This is a curious rule and it took me a long time to learn because in fact at the beginning of my practice I felt the opposite. Professionalism required that you didn’t particularly like the people that you worked for or at least maintained an arms length relationship to them, which meant that I never had lunch with a client or saw them socially. Then some years ago I realised that the opposite was true. I discovered that all the work I had done that was meaningful and significant came out of an affectionate relationship with a client. And I am not talking about professionalism; I am talking about affection. I am talking about a client and you sharing some common ground. That in fact your view of life is someway congruent with the client, otherwise it is a bitter and hopeless struggle.

One night I was sitting in my car outside Columbia University where my wife Shirley was studying Anthropology. While I was waiting I was listening to the radio and heard an interviewer ask ‘Now that you have reached 75 have you any advice for our audience about how to prepare for your old age?’ An irritated voice said ‘Why is everyone asking me about old age these days?’ I recognised the voice as John Cage. I am sure that many of you know who he was – the composer and philosopher who influenced people like Jasper Johns and Merce Cunningham as well as the music world in general. I knew him slightly and admired his contribution to our times. ‘You know, I do know how to prepare for old age’ he said. ‘Never have a job, because if you have a job someday someone will take it away from you and then you will be unprepared for your old age. For me, it has always been the same every since the age of 12. I wake up in the morning and I try to figure out how am I going to put bread on the table today? It is the same at 75, I wake up every morning and I think how am I going to put bread on the table today? I am exceedingly well prepared for my old age’ he said.

This is a subtext of number one. There was in the sixties a man named Fritz Perls who was a gestalt therapist. Gestalt therapy derives from art history, it proposes you must understand the ‘whole’ before you can understand the details. What you have to look at is the entire culture, the entire family and community and so on. Perls proposed that in all relationships people could be either toxic or nourishing towards one another. It is not necessarily true that the same person will be toxic or nourishing in every relationship, but the combination of any two people in a relationship produces toxic or nourishing consequences. And the important thing that I can tell you is that there is a test to determine whether someone is toxic or nourishing in your relationship with them. Here is the test: You have spent some time with this person, either you have a drink or go for dinner or you go to a ball game. It doesn’t matter very much but at the end of that time you observe whether you are more energised or less energised. Whether you are tired or whether you are exhilarated. If you are more tired then you have been poisoned. If you have more energy you have been nourished. The test is almost infallible and I suggest that you use it for the rest of your life.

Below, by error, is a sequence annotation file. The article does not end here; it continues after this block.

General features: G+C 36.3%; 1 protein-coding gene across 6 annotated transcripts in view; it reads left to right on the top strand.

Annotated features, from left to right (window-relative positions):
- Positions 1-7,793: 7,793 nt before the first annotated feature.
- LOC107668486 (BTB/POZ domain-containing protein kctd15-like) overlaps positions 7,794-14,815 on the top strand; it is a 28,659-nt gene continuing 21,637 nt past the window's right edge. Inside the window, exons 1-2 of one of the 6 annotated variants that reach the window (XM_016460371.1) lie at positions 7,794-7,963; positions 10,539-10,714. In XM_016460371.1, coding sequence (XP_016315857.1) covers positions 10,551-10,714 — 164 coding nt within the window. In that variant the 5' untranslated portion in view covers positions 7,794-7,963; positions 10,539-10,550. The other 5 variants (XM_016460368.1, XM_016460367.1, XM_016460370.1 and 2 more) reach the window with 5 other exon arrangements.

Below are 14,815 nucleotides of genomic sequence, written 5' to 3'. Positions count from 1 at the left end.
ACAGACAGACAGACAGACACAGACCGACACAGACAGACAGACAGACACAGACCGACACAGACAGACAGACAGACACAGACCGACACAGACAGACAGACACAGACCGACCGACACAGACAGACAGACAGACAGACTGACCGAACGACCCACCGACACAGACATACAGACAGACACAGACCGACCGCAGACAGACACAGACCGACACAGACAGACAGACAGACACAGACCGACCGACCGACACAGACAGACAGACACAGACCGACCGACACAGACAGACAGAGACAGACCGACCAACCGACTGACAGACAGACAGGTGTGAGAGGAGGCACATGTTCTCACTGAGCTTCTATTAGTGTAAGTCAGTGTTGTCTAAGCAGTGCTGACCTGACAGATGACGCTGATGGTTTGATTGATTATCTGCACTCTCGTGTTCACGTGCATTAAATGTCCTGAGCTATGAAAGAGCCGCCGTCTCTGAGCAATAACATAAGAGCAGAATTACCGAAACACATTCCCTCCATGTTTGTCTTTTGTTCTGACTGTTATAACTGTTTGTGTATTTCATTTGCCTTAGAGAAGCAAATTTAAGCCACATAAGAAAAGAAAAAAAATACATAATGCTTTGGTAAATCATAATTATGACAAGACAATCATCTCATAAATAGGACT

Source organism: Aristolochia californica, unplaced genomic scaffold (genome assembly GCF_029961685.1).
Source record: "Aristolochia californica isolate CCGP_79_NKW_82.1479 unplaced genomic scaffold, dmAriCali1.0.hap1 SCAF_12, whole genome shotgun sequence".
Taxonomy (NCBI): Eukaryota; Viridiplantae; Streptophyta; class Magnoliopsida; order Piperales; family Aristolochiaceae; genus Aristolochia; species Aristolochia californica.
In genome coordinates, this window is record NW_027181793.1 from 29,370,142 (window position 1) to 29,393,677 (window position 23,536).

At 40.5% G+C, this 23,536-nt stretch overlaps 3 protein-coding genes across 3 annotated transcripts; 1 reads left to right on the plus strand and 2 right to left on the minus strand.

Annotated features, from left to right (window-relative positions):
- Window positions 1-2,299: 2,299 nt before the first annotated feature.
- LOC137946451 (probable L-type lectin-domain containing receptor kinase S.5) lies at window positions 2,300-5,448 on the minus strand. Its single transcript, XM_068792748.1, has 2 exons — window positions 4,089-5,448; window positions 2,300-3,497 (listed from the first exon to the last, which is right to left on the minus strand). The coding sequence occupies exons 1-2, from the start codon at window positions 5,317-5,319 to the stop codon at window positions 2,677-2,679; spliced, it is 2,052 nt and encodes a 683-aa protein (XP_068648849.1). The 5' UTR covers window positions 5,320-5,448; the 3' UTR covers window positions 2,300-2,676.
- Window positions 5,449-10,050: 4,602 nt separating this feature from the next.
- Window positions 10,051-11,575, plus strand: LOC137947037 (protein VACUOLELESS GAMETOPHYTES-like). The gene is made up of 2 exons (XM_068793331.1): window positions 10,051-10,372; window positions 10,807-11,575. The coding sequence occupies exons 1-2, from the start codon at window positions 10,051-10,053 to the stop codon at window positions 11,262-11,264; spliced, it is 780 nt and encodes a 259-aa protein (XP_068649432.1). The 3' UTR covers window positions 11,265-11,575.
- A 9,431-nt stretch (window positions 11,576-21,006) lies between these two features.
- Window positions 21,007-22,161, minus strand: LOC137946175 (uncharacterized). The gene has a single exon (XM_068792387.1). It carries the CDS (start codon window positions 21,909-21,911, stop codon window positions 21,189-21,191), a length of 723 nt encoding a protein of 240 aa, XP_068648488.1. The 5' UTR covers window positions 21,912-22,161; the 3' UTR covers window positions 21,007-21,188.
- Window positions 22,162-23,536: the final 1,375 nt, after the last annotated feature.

Early in my career I wanted to be professional, that was my complete aspiration in my early life because professionals seemed to know everything - not to mention they got paid for it. Later I discovered after working for a while that professionalism itself was a limitation. After all, what professionalism means in most cases is diminishing risks. So if you want to get your car fixed you go to a mechanic who knows how to deal with transmission problems in the same way each time. I suppose if you needed brain surgery you wouldn’t want the doctor to fool around and invent a new way of connecting your nerve endings. Please do it in the way that has worked in the past.
Unfortunately in our field, in the so-called creative – I hate that word because it is misused so often. I also hate the fact that it is used as a noun. Can you imagine calling someone a creative? Anyhow, when you are doing something in a recurring way to diminish risk or doing it in the same way as you have done it before, it is clear why professionalism is not enough. After all, what is required in our field, more than anything else, is the continuous transgression. Professionalism does not allow for that because transgression has to encompass the possibility of failure and if you are professional your instinct is not to fail, it is to repeat success. So professionalism as a lifetime aspiration is a limited goal.

Being a child of modernism I have heard this mantra all my life. Less is more. One morning upon awakening I realised that it was total nonsense, it is an absurd proposition and also fairly meaningless. But it sounds great because it contains within it a paradox that is resistant to understanding. But it simply does not obtain when you think about the visual of the history of the world. If you look at a Persian rug, you cannot say that less is more because you realise that every part of that rug, every change of colour, every shift in form is absolutely essential for its aesthetic success. You cannot prove to me that a solid blue rug is in any way superior. That also goes for the work of Gaudi, Persian miniatures, art nouveau and everything else. However, I have an alternative to the proposition that I believe is more appropriate. ‘Just enough is more.’